Already crippled as a result of the June 17 collision that killed seven US sailors, the Arleigh Burke-class guided missile destroyer was headed to Mississippi for repairs but was forced to return to its home port in Yokosuka, Japan, when it sustained additional damage in an incident involving a heavy lift transport vessel called the Transshelf."Fitzgerald returned to repair two punctures in her hull caused by the heavy lift vessel's steel support structure during on load at anchorage," the US Navy 7th Fleet said in a statement."Repairs are expected to extend the on load process by a few days, after which Transshelf will transport Fitzgerald to Huntington Ingalls Industries in Pascagoula, Mississippi, for further repairs and upgrades," the statement said. The warship was towed to deep water last week to begin the loading process while en route back to the US for repairs after the collision earlier this year caused significant damage to its starboard side above and below the waterline.While Sunday's incident is only expected to delay the Fitzgerald's trip back to the US by only a few days, the timing is less than ideal for the US Navy as the service continues to deal with the fallout of a recent spate of issues involving the 7th Fleet.Two US guided-missile destroyers, USS Fitzgerald and USS John S McCain, suffered collisions with merchant ships, leaving 17 US sailors dead and the two warships needing hundreds of millions of dollars in repairs.The accidents, off Japan and Singapore respectively, also left the Navy wondering how two of the most sophisticated ships on the seas couldn't even navigate crowded shipping lanes.In total, the 7th Fleet has clocked up five major non-combat incidents in 2017 involving ships and an additional two involving aircraft, including last week's crash in the Philippine Sea of a plane taking personnel to the aircraft carrier USS Ronald Reagan.A US Government Accountability Office report from September warned lengthy deployments of US ships based in Japan — as both the Fitzgerald and McCain had been at the time of their collisions — often result in key training requirements being neglected due to the demands of operational duties, something the report describes as a "problem."Appearing before the House Armed Services Committee as part of an investigation into the series of fatal crashes and collisions at sea, the Navy's No. 2 officer, Vice Chief of Naval Operations Adm. William Moran, said the Navy is trying to do too much with too little."We continue to have a supply-and-demand problem which is placing a heavy strain on the force," said Moran.The Navy has launched multiple investigations, a safety pause, and reviews in the wake of the recent accidents.The service has also taken several personnel actions, including sacking the commanders of the Fitzgerald and the McCain, several other senior officers, as well as the commander of 7th Fleet, Vice Adm. Joseph Aucoin, the first time a fleet commander has been relieved of duty in the history of the US Navy.The Navy's internal report on the Fitzgerald and McCain collisions, released in early November, said cutting corners to meet demands on 7th Fleet ships had become the norm."The risks that were taken in the Western Pacific accumulated over time, and did so insidiously," the report said. "The dynamic environment normalized to the point where individuals and groups of individuals could no longer recognize that the processes in place to identify and assess readiness were no longer working at the ship and headquarters level."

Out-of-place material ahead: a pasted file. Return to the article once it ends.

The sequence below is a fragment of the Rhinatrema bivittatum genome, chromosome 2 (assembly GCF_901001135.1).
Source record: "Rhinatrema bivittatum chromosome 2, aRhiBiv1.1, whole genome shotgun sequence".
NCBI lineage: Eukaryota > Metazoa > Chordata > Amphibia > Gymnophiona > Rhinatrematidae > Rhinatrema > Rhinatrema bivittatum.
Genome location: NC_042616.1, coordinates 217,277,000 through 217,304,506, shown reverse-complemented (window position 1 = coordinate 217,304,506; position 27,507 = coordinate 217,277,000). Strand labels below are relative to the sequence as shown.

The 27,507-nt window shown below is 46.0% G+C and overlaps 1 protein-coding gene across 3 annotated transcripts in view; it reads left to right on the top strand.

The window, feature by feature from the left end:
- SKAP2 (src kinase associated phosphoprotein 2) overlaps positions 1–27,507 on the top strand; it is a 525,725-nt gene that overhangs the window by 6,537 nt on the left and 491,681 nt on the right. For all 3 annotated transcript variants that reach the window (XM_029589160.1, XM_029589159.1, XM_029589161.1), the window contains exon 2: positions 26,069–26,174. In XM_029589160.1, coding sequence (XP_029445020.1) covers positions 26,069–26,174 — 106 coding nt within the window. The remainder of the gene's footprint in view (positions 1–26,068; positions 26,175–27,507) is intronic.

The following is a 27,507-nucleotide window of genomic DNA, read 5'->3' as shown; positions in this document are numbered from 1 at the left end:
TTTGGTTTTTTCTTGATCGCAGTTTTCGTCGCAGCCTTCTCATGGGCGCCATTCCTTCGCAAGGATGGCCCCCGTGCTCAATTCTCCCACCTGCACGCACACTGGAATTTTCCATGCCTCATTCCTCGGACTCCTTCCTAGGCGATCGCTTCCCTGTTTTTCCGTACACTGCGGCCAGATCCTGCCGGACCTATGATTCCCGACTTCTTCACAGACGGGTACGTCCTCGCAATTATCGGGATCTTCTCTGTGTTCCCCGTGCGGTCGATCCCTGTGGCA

CNN's Brad Lendon contributed to this report.